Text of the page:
I was delivering post in a quiet estate in Houghton when I got the email. My piece had been accepted for the Common People anthology. I celebrated in the street—anyone watching must’ve thought my horse had won. When my van buddy got back I told her what had happened, that I needed to sit down for a fag and take it in. She opened the back of the van. ‘Well I’m gonna have a tidy up in here, ‘cause I can’t stand a mess.’ As I listened to the bags being chucked about, it felt like my life was changing, as if after eight years of knocking on doors, I’d finally been let in for a cup of tea.

I know some folk will read this and think, Eight years to get a piece accepted, you must be thick.  But they’re wrong. It’s a dirty secret that I endured a brief spell at a private boarding school after winning a scholarship. I didn’t know much about class back then, just that I didn’t sound like all the posh folk there, and didn’t want to either.

Others might think, If you were any good, you’d have got somewhere by now. Maybe. Maybe if I’d had guidance earlier on, if my family knew a writer, or if I’d been to London for a writing course, then maybe I’d have got there sooner. But that’s the difference. The working class face extra hurdles. Every writer needs dedication, talent and a bit of luck to get anywhere—it’s competitive, and no one should complain that it’s hard. But the playing field needs levelled out, and I think this will only happen when those in the industry, in senior positions, reflect the diversity of our society.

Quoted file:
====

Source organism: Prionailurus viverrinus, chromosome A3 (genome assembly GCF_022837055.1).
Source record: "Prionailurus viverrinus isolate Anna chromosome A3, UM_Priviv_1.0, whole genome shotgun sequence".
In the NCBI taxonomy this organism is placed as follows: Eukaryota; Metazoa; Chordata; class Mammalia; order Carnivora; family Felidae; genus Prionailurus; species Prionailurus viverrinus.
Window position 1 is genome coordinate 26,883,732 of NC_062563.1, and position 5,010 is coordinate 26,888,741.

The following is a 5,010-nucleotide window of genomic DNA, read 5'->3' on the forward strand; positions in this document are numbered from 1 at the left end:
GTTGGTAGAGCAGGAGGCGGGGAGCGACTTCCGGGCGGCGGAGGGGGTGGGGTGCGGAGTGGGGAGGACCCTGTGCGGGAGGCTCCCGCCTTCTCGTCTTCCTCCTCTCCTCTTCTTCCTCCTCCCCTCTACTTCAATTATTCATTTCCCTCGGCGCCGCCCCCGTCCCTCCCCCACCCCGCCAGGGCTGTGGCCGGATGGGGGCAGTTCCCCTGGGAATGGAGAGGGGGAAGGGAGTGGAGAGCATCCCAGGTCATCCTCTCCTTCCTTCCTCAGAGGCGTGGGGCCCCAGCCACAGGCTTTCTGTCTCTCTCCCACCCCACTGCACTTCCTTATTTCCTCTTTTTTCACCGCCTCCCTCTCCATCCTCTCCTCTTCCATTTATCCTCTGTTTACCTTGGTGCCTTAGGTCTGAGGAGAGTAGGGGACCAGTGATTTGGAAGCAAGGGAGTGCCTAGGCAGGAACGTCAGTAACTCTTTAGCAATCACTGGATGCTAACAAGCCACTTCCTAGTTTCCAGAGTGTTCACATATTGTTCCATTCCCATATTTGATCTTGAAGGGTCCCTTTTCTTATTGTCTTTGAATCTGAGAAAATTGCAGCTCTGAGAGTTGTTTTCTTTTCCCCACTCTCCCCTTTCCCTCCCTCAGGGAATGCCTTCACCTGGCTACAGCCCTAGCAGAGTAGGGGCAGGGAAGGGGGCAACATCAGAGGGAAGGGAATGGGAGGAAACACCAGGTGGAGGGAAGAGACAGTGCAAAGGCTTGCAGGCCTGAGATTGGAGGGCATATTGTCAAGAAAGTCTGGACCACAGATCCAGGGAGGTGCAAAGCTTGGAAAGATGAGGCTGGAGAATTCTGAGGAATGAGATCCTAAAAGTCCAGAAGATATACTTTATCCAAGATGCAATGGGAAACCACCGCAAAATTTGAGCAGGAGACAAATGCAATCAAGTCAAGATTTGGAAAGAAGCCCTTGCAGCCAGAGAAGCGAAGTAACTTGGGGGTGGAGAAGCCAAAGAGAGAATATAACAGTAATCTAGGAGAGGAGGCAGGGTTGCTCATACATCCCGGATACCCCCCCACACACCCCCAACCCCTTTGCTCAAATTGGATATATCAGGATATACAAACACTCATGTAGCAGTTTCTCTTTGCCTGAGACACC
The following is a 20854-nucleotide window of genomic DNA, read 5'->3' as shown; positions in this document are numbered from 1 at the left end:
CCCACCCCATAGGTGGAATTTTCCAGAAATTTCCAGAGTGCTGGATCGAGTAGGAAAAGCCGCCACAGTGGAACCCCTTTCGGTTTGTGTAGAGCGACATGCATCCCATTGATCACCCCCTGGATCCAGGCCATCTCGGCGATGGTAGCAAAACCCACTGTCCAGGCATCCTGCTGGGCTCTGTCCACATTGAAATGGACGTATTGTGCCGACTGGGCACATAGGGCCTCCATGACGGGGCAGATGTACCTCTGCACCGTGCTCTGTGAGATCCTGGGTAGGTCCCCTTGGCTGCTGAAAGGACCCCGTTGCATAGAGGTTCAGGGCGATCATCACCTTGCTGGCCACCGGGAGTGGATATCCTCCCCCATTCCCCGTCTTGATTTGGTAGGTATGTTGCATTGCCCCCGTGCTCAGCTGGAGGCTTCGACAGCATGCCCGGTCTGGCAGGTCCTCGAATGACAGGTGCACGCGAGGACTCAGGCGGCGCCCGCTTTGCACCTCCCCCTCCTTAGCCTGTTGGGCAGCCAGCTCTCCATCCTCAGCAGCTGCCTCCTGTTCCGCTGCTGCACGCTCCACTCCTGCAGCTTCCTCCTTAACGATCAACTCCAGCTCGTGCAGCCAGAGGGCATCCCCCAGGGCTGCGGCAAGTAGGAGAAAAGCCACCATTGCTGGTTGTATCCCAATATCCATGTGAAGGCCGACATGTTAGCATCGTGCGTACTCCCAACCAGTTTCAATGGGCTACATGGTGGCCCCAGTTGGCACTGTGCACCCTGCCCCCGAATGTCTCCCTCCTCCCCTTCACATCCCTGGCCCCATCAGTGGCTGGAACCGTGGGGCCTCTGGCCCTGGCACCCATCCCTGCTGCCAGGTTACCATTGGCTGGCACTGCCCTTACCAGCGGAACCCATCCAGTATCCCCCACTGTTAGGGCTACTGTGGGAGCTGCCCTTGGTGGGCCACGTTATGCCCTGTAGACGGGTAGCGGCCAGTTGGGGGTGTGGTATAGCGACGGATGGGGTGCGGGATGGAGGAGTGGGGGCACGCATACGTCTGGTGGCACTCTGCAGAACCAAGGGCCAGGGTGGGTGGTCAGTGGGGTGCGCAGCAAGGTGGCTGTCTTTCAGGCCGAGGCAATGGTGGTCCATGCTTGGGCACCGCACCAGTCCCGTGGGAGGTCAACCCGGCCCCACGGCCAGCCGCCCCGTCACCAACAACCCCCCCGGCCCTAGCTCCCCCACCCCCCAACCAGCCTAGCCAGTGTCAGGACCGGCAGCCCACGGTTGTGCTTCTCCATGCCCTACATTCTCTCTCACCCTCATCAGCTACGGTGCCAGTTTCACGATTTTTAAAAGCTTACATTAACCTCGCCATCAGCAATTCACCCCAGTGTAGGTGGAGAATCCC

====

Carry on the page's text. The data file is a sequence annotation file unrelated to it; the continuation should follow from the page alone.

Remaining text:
Since being accepted into Common People my life has changed. In the past it felt like I couldn’t get anyone to read my work. No one wanted to know—but now folk are taking an interest. It wasn’t, as I suspected in times of self-doubt, that I was deluded all along.

The experience is priming me in ways that others might take for granted: I’ve been down to London and met industry professionals, and influential writers like Tony Walsh and Kit de Waal. I’ve been supported by New Writing North, and awarded a mentorship with Doug Johnstone to guide me through my debut book, a continuation of my Common People piece. Most importantly, I’ve met fellow writers, both established and emerging, who I can relate to. As a working class writer, I finally feel a sense of belonging, and that I have a voice that matters.

Shaun Wilson is one of 33 writers behind the Common People anthology. We’ll be celebrating the publication of Common People at Waterstones Newcastle on Friday 17 May – join us and buy your ticket here.